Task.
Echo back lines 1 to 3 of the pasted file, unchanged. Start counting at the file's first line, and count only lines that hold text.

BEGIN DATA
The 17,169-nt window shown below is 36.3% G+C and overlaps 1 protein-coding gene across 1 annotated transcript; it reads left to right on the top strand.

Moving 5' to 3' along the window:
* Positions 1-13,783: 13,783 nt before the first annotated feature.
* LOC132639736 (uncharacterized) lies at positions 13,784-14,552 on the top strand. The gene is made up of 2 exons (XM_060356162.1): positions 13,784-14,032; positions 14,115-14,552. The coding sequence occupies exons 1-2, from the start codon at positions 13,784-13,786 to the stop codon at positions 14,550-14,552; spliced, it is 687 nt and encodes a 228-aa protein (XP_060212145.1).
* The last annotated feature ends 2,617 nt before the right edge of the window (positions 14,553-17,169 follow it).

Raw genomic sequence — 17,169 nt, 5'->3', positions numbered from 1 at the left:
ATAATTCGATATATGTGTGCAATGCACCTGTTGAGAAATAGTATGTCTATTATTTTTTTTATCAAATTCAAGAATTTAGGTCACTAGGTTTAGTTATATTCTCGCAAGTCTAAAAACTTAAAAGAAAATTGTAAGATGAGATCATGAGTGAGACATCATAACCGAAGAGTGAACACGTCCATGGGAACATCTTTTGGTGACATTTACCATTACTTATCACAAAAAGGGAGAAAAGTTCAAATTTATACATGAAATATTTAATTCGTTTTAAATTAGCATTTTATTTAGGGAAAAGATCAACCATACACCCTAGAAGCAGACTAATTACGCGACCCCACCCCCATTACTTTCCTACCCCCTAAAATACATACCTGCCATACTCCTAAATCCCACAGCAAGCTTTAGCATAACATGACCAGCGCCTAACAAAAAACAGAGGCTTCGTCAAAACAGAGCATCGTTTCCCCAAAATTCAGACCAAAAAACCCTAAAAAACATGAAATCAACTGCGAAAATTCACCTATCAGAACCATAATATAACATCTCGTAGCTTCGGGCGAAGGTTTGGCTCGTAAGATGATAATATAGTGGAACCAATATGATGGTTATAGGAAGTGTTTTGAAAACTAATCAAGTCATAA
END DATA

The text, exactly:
The 17,169-nt window shown below is 36.3% G+C and overlaps 1 protein-coding gene across 1 annotated transcript; it reads left to right on the top strand.

Moving 5' to 3' along the window:
* Positions 1-13,783: 13,783 nt before the first annotated feature.